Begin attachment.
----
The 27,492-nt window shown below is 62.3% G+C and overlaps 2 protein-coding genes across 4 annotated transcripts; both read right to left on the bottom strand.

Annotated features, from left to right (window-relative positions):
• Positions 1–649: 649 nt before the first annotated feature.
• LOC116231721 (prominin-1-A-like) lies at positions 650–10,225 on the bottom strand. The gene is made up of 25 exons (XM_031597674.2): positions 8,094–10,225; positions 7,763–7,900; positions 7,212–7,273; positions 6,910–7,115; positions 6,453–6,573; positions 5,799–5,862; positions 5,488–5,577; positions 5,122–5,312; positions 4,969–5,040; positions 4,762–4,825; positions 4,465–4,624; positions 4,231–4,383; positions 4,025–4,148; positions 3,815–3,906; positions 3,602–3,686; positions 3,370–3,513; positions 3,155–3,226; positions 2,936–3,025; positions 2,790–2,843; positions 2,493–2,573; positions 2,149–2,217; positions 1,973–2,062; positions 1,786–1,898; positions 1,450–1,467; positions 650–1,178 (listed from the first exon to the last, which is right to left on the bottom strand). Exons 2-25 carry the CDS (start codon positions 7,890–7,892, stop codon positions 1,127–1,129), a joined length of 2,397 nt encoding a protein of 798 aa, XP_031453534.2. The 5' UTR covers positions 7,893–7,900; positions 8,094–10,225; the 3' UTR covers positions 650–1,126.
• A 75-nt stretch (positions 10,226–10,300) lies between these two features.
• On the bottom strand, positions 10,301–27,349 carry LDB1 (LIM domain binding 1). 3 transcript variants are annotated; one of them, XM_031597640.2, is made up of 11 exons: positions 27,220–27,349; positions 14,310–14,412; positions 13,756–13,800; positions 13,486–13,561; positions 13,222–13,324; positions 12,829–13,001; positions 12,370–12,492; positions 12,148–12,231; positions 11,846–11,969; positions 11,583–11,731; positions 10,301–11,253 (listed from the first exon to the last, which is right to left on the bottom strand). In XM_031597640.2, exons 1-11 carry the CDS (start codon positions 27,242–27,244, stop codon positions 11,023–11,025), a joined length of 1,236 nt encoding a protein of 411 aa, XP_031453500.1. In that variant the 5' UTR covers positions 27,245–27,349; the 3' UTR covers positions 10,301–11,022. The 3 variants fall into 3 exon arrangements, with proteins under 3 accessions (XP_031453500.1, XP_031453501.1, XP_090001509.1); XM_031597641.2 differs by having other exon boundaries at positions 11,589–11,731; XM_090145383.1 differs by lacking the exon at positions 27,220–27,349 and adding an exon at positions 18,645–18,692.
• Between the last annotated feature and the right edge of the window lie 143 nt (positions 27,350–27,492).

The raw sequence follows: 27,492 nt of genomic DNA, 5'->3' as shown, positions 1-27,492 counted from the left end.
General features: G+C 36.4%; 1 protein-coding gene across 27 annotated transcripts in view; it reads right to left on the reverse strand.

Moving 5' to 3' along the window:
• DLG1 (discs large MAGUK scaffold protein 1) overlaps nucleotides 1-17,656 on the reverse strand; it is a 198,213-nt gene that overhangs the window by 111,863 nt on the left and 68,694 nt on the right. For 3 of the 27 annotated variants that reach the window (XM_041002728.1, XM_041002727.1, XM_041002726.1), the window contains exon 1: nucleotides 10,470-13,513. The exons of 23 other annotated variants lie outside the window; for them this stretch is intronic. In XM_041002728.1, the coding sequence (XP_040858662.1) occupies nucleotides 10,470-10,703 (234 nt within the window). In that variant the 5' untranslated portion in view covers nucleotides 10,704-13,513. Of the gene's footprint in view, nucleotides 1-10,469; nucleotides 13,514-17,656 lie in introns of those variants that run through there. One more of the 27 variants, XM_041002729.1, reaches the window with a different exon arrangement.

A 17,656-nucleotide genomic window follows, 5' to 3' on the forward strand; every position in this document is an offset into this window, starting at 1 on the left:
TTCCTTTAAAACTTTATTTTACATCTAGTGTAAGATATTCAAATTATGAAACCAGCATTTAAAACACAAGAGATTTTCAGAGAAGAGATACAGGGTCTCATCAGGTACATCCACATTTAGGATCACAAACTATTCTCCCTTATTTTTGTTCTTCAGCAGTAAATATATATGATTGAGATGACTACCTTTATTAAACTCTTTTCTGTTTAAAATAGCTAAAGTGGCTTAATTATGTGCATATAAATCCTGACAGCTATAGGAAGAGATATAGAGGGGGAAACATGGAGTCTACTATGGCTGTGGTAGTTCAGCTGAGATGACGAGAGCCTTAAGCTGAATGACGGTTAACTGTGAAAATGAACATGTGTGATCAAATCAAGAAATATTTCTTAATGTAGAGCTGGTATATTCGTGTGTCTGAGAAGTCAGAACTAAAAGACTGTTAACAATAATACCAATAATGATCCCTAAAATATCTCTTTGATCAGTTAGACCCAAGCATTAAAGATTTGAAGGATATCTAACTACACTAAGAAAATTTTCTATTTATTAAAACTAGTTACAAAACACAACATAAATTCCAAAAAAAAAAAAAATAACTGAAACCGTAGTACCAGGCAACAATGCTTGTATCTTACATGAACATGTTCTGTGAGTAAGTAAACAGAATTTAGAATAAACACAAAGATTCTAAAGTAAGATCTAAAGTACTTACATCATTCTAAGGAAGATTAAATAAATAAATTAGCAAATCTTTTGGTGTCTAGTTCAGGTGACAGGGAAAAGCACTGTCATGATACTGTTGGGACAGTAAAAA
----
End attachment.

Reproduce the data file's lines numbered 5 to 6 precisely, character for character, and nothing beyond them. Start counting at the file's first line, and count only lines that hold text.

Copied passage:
• A 75-nt stretch (positions 10,226–10,300) lies between these two features.
• On the bottom strand, positions 10,301–27,349 carry LDB1 (LIM domain binding 1). 3 transcript variants are annotated; one of them, XM_031597640.2, is made up of 11 exons: positions 27,220–27,349; positions 14,310–14,412; positions 13,756–13,800; positions 13,486–13,561; positions 13,222–13,324; positions 12,829–13,001; positions 12,370–12,492; positions 12,148–12,231; positions 11,846–11,969; positions 11,583–11,731; positions 10,301–11,253 (listed from the first exon to the last, which is right to left on the bottom strand). In XM_031597640.2, exons 1-11 carry the CDS (start codon positions 27,242–27,244, stop codon positions 11,023–11,025), a joined length of 1,236 nt encoding a protein of 411 aa, XP_031453500.1. In that variant the 5' UTR covers positions 27,245–27,349; the 3' UTR covers positions 10,301–11,022. The 3 variants fall into 3 exon arrangements, with proteins under 3 accessions (XP_031453500.1, XP_031453501.1, XP_090001509.1); XM_031597641.2 differs by having other exon boundaries at positions 11,589–11,731; XM_090145383.1 differs by lacking the exon at positions 27,220–27,349 and adding an exon at positions 18,645–18,692.